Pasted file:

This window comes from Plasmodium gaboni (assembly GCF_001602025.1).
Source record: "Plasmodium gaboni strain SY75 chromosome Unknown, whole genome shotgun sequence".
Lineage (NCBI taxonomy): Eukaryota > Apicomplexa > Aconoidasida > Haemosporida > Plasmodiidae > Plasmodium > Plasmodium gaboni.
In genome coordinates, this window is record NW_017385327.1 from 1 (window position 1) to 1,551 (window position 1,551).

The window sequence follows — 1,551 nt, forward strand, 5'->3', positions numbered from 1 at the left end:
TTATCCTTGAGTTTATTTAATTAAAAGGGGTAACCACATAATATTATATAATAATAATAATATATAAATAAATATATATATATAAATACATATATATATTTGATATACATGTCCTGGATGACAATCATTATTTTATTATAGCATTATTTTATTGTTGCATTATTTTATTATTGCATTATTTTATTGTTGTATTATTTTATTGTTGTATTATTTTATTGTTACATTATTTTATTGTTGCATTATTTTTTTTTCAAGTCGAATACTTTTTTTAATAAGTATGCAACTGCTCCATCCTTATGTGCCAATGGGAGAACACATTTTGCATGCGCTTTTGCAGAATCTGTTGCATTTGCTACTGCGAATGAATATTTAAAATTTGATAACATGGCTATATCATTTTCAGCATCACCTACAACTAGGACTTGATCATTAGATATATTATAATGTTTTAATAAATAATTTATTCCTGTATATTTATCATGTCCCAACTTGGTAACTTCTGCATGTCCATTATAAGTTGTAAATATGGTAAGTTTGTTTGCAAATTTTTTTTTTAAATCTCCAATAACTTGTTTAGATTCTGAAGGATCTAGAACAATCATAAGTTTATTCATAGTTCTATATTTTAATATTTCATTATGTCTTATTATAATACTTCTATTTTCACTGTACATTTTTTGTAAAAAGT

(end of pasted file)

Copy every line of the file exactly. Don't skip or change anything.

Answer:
This window comes from Plasmodium gaboni (assembly GCF_001602025.1).
Source record: "Plasmodium gaboni strain SY75 chromosome Unknown, whole genome shotgun sequence".
Lineage (NCBI taxonomy): Eukaryota > Apicomplexa > Aconoidasida > Haemosporida > Plasmodiidae > Plasmodium > Plasmodium gaboni.
In genome coordinates, this window is record NW_017385327.1 from 1 (window position 1) to 1,551 (window position 1,551).

The window sequence follows — 1,551 nt, forward strand, 5'->3', positions numbered from 1 at the left end:
TTATCCTTGAGTTTATTTAATTAAAAGGGGTAACCACATAATATTATATAATAATAATAATATATAAATAAATATATATATATAAATACATATATATATTTGATATACATGTCCTGGATGACAATCATTATTTTATTATAGCATTATTTTATTGTTGCATTATTTTATTATTGCATTATTTTATTGTTGTATTATTTTATTGTTGTATTATTTTATTGTTACATTATTTTATTGTTGCATTATTTTTTTTTCAAGTCGAATACTTTTTTTAATAAGTATGCAACTGCTCCATCCTTATGTGCCAATGGGAGAACACATTTTGCATGCGCTTTTGCAGAATCTGTTGCATTTGCTACTGCGAATGAATATTTAAAATTTGATAACATGGCTATATCATTTTCAGCATCACCTACAACTAGGACTTGATCATTAGATATATTATAATGTTTTAATAAATAATTTATTCCTGTATATTTATCATGTCCCAACTTGGTAACTTCTGCATGTCCATTATAAGTTGTAAATATGGTAAGTTTGTTTGCAAATTTTTTTTTTAAATCTCCAATAACTTGTTTAGATTCTGAAGGATCTAGAACAATCATAAGTTTATTCATAGTTCTATATTTTAATATTTCATTATGTCTTATTATAATACTTCTATTTTCACTGTACATTTTTTGTAAAAAGT